General Principles Of Weight Training For Muscle Building

The beginning of another year is almost here and as the age-old practice goes, most of us would go and renew our gym membership which most of us might have seldom used, isn’t it? Since the breakdown of the novel coronavirus in our world, people have become very serious about their body’s health and function. The novel coronavirus has taught us the importance of keeping a body fit and healthy and ensuring that the immunity game is strong.

When it comes to the world of bodybuilding and gym, it is the way training for muscle building has gained popularity the most of recent years. You could be a beginner at the gym or a fitness enthusiast — everybody wants to start weight training in order to keep the muscles toned and stronger than ever.

Most of the time, it is a lack of knowledge about muscle building that makes us fall prey to injuries that could be easily avoided. And this article is all about helping you understand the fundamental principles of weight training for building your muscles. This will not only help you become informed about the choices you make when it comes to your body, but it will also pump the right kind of confidence in you to achieve those dream body goals in the healthiest way! Read on to know more.

First: Know Your Vocabulary

It is very important to understand the terminology that is used for weight training when you need to build your muscles. Most people do not really know the actual practical meaning of the words that are used by their personal tailors or gym buddies and they end up working out either more or less that always creates a negative impact on the body.

  • Rep: One complete motion of a particular exercise right from start to end is called one rep. For example, 1 complete squat is considered to be one rep.
  • Set: A group of reps equals one set of examples, your workout might ask you to do three sets of eight reps. The first eight reps are equal to 1 set.
  • Compound Exercise: this form of exercise is considered to be a movement where you are using more than one joint of your body to perform that movement. For example, we can consider a squat to be a compound movement as this involves the joints from your ankles, knees, and hips. And person trainers always recommend gym goers to prioritise compound exercises for greater results.
  • Isolation Exercise: This is a form of movement where only one joint is used. For example, an isolation movement can be seen in a bicep curl. Only the elbow joint is involved here.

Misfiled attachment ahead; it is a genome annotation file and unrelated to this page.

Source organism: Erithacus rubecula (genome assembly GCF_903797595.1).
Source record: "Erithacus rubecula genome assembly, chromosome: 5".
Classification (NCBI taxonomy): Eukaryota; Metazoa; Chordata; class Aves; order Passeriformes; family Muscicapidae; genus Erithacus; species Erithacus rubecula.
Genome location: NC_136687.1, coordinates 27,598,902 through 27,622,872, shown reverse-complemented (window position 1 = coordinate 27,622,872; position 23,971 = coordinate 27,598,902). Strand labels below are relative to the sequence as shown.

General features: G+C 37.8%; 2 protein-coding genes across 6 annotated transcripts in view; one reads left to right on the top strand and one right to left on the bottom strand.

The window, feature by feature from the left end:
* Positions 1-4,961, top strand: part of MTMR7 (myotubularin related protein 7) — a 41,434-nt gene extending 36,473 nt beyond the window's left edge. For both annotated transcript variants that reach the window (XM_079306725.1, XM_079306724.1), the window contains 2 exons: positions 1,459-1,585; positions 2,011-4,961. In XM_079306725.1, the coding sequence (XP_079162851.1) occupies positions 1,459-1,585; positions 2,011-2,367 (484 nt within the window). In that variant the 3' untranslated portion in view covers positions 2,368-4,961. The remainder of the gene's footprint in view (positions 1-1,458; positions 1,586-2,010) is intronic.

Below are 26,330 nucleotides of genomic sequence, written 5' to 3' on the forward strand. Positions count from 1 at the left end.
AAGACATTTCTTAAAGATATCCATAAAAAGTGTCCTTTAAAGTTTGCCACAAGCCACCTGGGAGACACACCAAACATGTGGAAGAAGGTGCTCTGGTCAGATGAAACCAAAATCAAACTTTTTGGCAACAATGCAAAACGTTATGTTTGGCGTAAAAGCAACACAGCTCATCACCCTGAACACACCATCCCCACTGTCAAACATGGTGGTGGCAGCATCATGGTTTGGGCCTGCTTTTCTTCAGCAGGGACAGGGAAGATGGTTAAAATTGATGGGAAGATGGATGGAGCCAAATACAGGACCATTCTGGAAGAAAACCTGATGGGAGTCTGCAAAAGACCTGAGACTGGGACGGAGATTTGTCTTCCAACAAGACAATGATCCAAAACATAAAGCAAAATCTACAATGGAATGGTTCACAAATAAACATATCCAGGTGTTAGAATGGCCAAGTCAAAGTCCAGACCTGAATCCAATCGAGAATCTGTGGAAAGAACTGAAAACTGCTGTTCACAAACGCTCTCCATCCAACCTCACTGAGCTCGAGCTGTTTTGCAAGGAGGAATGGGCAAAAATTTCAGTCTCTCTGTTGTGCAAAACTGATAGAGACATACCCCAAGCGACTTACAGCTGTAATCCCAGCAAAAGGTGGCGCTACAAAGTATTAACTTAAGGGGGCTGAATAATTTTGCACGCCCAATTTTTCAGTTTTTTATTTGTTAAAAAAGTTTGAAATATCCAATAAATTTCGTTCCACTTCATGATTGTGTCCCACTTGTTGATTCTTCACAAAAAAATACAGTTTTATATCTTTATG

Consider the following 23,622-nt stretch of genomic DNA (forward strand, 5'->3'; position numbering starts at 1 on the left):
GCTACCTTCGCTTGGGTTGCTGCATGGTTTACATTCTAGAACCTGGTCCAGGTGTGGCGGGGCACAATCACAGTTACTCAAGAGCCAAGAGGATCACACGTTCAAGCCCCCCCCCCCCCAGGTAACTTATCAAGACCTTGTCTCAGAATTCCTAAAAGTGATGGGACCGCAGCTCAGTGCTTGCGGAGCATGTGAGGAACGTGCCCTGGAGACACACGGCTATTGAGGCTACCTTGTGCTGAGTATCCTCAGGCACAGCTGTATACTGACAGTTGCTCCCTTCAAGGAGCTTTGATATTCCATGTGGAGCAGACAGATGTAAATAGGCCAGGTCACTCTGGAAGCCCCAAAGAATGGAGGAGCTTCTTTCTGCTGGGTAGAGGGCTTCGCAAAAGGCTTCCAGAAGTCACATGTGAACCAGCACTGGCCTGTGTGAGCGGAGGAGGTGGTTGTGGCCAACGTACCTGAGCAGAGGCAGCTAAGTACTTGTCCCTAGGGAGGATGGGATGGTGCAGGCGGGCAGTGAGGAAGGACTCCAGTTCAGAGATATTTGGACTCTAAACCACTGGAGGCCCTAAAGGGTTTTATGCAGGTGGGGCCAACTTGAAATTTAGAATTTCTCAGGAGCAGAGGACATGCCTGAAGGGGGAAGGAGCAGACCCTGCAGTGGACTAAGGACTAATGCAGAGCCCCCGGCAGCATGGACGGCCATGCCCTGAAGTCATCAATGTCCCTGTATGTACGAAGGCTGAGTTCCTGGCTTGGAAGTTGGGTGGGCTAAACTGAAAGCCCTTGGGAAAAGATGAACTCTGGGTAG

• Drop Set: When you’re performing any kind of movement, if you reach a failure point, you end up picking up lighter weights and you continue until you reach failure again.
  • Superset: if you are performing variant exercises in each set without taking any rest in between — this is called a superset. This routine keeps your heart rate elevated and ensures that your muscle fibres are involved more and therefore you end up burning more calories.
  • Pyramid Set: when you increase your weight with each set that you perform and you lower your reps, then it is called a pyramid set.
  • Supinated grip: this is a grip position where your lower needs to be rotated so that your palm faces upwards.
  • Pronated grip: this is a great position where your palms face downwards.

Second: Overload

You are considered to be overloaded if you expose your muscles to excessive weight stimulus or resistance that they can go through when compared to their normal everyday activities. The weight that you pick for any given exercise should allow you to complete all the repetitions incorrect form. If you struggle to maintain the technique while performing the petitions, you need to go back and complete your first set by decreasing the weight. On the other hand, if you successfully complete some extra Repps then you need to choose a heavier weight because your body has already recovered and got adapted to the tension that you made it go through.

Third: Progression

As we exercise more, our body gets stronger, and lifting the same weights that you did probably a week ago will not push your body as much as it did earlier. Therefore in order to ensure that the results are continuous, you will need to start overloading your muscles with more and more weight that is more stimulus over time. This is called aggressive overload and it is very necessary because your muscles continue to adapt. However, you don’t really have to always increase the weight. You could also increase your reps instead.

Fourth: Rest & Recovery

When you work out the stress from the overload causes minor damage to the muscle fibers. And when you sleep well, eat well, and rest, your body gets to start working by repairing and also reinforcing the little tears or damage that has been done to your muscle fibers. This process is like a look and can only be carried out when you are resting. Therefore never ever skip a rest day and secondly, you should not be training any harder than how you are being able to rest.

Fifth: Connection Between Muscle And Mind

Pushing, pulling, and lifting can be seen as very simple patterns therefore it is very easy for our mind to wander off and leave the bodies to go through the motions. However, we need to build our mind and muscle connection as it is just like meditation. It’s very important for us to get back to the present moment when we start thinking about our post workout meal while we are right in the middle of a set.

Ensure that for every single rate of exercise that you perform, you need to gather your attention on the muscles or the muscle that you’re working on. You need to visualise the concentric and eccentric contractions, you need to maintain awareness of the posture and alignment of your body and you need to also beware of any tension or stress that the muscles shouldn’t be facing when you are performing that exercise.

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